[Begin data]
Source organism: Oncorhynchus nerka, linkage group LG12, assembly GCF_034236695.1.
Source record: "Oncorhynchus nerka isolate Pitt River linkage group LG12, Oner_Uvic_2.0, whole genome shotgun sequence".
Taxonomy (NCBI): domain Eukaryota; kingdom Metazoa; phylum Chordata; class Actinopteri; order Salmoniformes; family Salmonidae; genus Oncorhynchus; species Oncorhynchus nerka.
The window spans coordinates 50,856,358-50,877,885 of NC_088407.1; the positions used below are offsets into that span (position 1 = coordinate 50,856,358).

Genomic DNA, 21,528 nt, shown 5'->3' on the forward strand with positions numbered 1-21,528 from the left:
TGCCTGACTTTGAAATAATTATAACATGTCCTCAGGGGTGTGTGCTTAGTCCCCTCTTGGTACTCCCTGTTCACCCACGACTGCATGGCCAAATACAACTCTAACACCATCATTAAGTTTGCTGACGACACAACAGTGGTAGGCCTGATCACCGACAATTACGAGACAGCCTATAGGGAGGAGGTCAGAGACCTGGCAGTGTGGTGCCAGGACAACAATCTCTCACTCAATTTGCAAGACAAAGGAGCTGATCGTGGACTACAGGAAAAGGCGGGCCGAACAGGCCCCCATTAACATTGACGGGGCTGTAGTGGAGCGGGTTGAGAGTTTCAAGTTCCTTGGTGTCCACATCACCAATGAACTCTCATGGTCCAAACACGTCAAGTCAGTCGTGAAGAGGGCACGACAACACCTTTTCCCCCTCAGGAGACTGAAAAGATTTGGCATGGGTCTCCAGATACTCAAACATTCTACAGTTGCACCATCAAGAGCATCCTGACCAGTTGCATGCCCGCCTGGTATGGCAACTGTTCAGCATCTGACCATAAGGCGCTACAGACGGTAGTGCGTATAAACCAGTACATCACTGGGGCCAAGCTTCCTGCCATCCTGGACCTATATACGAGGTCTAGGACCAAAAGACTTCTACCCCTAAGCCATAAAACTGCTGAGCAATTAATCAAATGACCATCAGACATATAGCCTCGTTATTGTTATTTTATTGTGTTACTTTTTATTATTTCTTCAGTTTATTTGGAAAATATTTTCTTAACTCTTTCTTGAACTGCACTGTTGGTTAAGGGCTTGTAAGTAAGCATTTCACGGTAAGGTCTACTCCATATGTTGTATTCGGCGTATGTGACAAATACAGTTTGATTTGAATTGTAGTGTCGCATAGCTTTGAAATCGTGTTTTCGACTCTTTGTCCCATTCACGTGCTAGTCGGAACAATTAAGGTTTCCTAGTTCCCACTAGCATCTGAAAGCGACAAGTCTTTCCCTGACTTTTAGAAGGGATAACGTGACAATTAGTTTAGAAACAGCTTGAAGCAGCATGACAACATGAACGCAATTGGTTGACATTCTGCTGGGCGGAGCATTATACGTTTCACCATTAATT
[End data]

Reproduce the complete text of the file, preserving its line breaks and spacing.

Source organism: Oncorhynchus nerka, linkage group LG12, assembly GCF_034236695.1.
Source record: "Oncorhynchus nerka isolate Pitt River linkage group LG12, Oner_Uvic_2.0, whole genome shotgun sequence".
Taxonomy (NCBI): domain Eukaryota; kingdom Metazoa; phylum Chordata; class Actinopteri; order Salmoniformes; family Salmonidae; genus Oncorhynchus; species Oncorhynchus nerka.
The window spans coordinates 50,856,358-50,877,885 of NC_088407.1; the positions used below are offsets into that span (position 1 = coordinate 50,856,358).

Genomic DNA, 21,528 nt, shown 5'->3' on the forward strand with positions numbered 1-21,528 from the left:
TGCCTGACTTTGAAATAATTATAACATGTCCTCAGGGGTGTGTGCTTAGTCCCCTCTTGGTACTCCCTGTTCACCCACGACTGCATGGCCAAATACAACTCTAACACCATCATTAAGTTTGCTGACGACACAACAGTGGTAGGCCTGATCACCGACAATTACGAGACAGCCTATAGGGAGGAGGTCAGAGACCTGGCAGTGTGGTGCCAGGACAACAATCTCTCACTCAATTTGCAAGACAAAGGAGCTGATCGTGGACTACAGGAAAAGGCGGGCCGAACAGGCCCCCATTAACATTGACGGGGCTGTAGTGGAGCGGGTTGAGAGTTTCAAGTTCCTTGGTGTCCACATCACCAATGAACTCTCATGGTCCAAACACGTCAAGTCAGTCGTGAAGAGGGCACGACAACACCTTTTCCCCCTCAGGAGACTGAAAAGATTTGGCATGGGTCTCCAGATACTCAAACATTCTACAGTTGCACCATCAAGAGCATCCTGACCAGTTGCATGCCCGCCTGGTATGGCAACTGTTCAGCATCTGACCATAAGGCGCTACAGACGGTAGTGCGTATAAACCAGTACATCACTGGGGCCAAGCTTCCTGCCATCCTGGACCTATATACGAGGTCTAGGACCAAAAGACTTCTACCCCTAAGCCATAAAACTGCTGAGCAATTAATCAAATGACCATCAGACATATAGCCTCGTTATTGTTATTTTATTGTGTTACTTTTTATTATTTCTTCAGTTTATTTGGAAAATATTTTCTTAACTCTTTCTTGAACTGCACTGTTGGTTAAGGGCTTGTAAGTAAGCATTTCACGGTAAGGTCTACTCCATATGTTGTATTCGGCGTATGTGACAAATACAGTTTGATTTGAATTGTAGTGTCGCATAGCTTTGAAATCGTGTTTTCGACTCTTTGTCCCATTCACGTGCTAGTCGGAACAATTAAGGTTTCCTAGTTCCCACTAGCATCTGAAAGCGACAAGTCTTTCCCTGACTTTTAGAAGGGATAACGTGACAATTAGTTTAGAAACAGCTTGAAGCAGCATGACAACATGAACGCAATTGGTTGACATTCTGCTGGGCGGAGCATTATACGTTTCACCATTAATT